The New Zealand Deaf Amateur Sports Association formally announces the New Zealand team for the 16th World Games for the Deaf to be held in Christchurch 1989. The team was the largest ever to represent New Zealand at a World Games for the Deaf event.
An in-depth wrap-up of the 16th World Games for the Deaf in Christchurch, 7-17 January 1989.
The Auckland Deaf Society Netball team celebrates their 25th Jubilee in April, 2000.
Inside Out produces a programme about New Zealand Sign Language, its value to the Deaf community as well as its artistic forms.
Opening ceremony and events at the 16th World Games for the Deaf, Christchurch 1989.
News Review coverage of the 16th World Games for the Deaf in Christchurch 1989.
Signed version of the NZAD newsletter in March 1993.
A montage celebrating Wallace Williams’ life and his contribution to the Auckland Deaf community.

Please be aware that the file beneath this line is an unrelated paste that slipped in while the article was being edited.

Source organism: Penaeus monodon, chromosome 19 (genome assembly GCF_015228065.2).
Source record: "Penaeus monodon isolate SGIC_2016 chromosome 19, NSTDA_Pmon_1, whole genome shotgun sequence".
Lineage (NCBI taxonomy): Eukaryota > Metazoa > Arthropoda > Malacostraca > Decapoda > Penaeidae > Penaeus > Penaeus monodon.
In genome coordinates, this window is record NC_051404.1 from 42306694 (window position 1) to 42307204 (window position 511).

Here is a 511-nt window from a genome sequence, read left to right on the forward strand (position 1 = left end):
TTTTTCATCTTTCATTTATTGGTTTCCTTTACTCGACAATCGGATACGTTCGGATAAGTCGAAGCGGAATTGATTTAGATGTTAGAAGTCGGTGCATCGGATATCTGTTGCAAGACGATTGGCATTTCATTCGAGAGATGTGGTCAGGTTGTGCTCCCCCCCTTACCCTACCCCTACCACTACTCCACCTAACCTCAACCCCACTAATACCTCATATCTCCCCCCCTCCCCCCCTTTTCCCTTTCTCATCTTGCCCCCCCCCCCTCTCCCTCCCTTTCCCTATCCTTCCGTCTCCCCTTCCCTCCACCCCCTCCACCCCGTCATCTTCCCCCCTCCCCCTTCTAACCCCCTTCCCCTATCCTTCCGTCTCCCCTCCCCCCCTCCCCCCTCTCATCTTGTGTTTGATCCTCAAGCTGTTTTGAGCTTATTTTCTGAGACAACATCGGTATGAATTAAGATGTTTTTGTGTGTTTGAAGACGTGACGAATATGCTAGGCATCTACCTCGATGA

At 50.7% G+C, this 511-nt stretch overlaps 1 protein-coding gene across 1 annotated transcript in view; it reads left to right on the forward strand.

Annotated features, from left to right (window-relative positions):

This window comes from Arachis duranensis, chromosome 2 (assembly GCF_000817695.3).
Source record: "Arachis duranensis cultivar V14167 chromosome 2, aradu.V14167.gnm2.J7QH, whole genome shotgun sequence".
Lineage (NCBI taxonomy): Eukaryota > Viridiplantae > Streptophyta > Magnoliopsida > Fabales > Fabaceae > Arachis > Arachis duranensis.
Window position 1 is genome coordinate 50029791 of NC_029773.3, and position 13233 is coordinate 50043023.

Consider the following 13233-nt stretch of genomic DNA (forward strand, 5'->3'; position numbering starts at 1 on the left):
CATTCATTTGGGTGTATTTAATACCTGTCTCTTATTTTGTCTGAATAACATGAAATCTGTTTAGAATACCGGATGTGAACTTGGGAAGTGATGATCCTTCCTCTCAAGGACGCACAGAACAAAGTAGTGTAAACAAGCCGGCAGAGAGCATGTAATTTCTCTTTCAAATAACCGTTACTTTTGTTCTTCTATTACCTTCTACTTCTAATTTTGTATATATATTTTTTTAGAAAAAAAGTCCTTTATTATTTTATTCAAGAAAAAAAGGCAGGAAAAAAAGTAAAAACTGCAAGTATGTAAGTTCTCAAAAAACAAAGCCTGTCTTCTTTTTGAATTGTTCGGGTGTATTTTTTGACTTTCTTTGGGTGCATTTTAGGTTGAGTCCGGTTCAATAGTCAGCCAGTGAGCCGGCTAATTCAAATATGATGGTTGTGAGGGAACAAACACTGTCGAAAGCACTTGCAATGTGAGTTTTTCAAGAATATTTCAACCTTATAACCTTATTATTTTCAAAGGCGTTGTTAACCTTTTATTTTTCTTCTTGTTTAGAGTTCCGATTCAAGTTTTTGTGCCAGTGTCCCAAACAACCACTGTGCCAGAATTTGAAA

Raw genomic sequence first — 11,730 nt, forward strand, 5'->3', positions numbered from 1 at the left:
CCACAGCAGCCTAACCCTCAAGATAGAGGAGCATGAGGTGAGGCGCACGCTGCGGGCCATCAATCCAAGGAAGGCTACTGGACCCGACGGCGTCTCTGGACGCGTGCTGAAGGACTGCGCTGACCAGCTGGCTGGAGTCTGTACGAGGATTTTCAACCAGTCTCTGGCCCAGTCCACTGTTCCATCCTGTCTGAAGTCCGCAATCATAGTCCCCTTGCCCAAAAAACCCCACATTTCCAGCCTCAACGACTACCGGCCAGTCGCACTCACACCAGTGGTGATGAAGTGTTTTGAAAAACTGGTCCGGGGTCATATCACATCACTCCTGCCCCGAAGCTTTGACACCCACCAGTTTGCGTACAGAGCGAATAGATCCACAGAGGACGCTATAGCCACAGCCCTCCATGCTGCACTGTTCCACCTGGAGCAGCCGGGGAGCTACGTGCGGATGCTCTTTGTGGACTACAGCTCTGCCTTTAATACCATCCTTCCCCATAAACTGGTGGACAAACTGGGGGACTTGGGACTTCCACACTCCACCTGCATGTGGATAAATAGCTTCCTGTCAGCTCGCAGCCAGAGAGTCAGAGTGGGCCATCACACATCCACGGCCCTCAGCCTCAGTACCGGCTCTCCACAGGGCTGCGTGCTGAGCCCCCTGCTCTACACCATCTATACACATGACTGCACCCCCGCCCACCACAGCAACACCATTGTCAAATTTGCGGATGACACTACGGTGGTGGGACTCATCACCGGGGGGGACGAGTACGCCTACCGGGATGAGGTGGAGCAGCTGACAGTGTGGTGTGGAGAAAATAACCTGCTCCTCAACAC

Handheld footage from the stadium shows the closing ceremony of the 16th World Games for the Deaf held in Christchurch. Athletes parade into the stadium to witness closing speeches with their family and fans looking on.
'See What I Mean' presents two real-life stories: the story of a family who were all born Deaf, and a journalist who loses her hearing. It offers positive advice about hearing loss as well as celebrating the New Zealand Deaf community.
In the early 1990s, due to a breakthrough in technology, cochlear implants were starting to become the norm. The Deaf community worldwide viewed cochlear implants as a device that disregarded the need for access to sign language. Others considered such devices a miracle. In 1993, ‘60 Minutes’ investigated this controversial topic in New Zealand.